As frameworks are tested and information gaps filled, some asset owners and managers are rolling up their sleeves. Danielle Brassel, a sustainable investment analyst at Zurich Insurance, dug deep into the data to grasp the impact of her firm’s investments in terms of CO2-equivalent emissions avoided and number of direct beneficiaries. Existing frameworks offered helpful signposts, but she had to travel much of the journey alone. A harmonised framework for impact reporting on projects to which green bond proceeds have been allocated, for example, does not ensure the required data will be easily located, compared and aggregated. Some issuers, typically supranational institutions, serve their particular ‘pool of projects’ with the proceeds of issued bonds, while corporate issuers of green bonds assign individual eligible projects to a specific green bond, with differing reporting implications for each. Further, private equity firms that invest for impact are even less consistent than issuers, leading Brassel to call them individually, in a time-consuming, but ultimately productive exercise.
“While any framework needs to strike a balance between flexibility and standardisation, reporting CO2-equivalent emissions avoided on a pro rata and annualised basis, for example, would reduce some of the room for interpretation which currently makes the process quite labour-intensive,” says Brassel.
Zurich first set itself impact targets in 2017, and today tracks intentional and measurable positive impacts across its investments in green, social and sustainability bonds, impact private equity funds, green and social infrastructure and real estate assets. In March, Zurich reported that its impact investment portfolio (totalling US$3.8 billion) had helped to avoid 3.4 million tons of CO2-equivalent emissions and improved the lives of 2.4 million people annually, as of December 2018.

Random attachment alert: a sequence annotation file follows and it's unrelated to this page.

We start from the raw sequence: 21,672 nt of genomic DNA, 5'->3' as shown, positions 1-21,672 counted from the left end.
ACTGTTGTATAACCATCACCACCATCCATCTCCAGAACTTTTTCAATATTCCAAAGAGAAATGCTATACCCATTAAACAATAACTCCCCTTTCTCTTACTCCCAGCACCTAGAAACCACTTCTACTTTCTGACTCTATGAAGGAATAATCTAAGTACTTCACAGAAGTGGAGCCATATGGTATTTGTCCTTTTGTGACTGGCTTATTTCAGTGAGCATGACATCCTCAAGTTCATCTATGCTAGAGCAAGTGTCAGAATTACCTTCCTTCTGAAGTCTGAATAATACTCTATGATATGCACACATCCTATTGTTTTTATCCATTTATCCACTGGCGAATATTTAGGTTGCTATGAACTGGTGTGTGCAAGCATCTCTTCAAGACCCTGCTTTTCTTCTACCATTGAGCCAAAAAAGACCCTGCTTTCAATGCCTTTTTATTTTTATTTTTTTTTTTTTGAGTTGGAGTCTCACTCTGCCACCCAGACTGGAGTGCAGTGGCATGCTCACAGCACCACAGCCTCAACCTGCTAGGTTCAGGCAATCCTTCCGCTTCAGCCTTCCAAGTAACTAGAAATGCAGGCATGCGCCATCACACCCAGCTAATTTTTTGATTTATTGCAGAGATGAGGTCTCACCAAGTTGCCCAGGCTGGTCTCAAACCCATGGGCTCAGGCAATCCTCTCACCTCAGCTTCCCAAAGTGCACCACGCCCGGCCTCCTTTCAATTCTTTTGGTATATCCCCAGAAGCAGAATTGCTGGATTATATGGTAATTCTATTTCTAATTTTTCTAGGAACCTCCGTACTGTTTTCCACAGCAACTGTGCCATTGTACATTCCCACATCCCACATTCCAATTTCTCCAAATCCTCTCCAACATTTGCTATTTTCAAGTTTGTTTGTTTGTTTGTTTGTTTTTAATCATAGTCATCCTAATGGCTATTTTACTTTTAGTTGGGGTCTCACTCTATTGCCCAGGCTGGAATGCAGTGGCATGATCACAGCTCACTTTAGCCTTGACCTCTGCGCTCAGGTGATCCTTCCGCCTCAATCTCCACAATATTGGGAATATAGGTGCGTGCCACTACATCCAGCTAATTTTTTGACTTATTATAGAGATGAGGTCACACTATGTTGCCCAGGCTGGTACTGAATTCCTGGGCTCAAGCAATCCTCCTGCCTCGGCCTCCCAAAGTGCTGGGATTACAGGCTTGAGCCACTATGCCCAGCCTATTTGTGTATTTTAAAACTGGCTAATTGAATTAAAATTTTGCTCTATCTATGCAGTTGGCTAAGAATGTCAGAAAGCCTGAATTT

CO2equivalent emissions is one of the more commonly-used and thus perhaps quantifiable metrics in the impact realm. But it can be expressed ‘net,’ ‘relative,’ ‘absolute’ and several other ways, leaving scope for doubt over actual impact. This vagueness can become an impenetrable fog in other even less well-defined areas of impact.
And no investment is one-dimensional in its impact, either at the project or company level. How do you rate the impact of a coal-mining firm, for example, that creates thousands of well-paid jobs using advanced mining machinery in an otherwise economically under-developed country?
“Any company is also a network,” says Eoin Murray, head of Investment at Hermes Investment Management. “It is both a collection of its own assets and the centre of a complex supply chain. We must map the impact of events and activities to that network and draw out the implications for investors.”
Amanda Young, head of global ESG investment research at Aberdeen Standard Investments, agrees the multifaceted nature of impact requires a holistic approach to assessment. ”Collectively, we need to get our heads around the idea that all investments have a footprint, negative or positive,” she asserts. “But we also need consistency of data if we are to report accurately on a portfolio basis.”
Young acknowledges the risks of “data fatigue” among ESG investors, especially at the impact end of the spectrum, but expects to see positive steps in the collection and comparison on impact data, noting initiatives to accelerate innovation such as the UK government task force headed by Elisabeth Corley, vice-chair of Allianz Global Investors.
Zurich’s Brassel too is hopeful that the next stages of her impact investing journey will be less labour intensive more densely populated. “The data is out there to support impact investing. I am confident that current issues with structure, format and availability will improve in line with increasing requests from investors.” l
1. 2018 Global Sustainable Investment Review (April 2019).
2. ESG 360 (November 2018).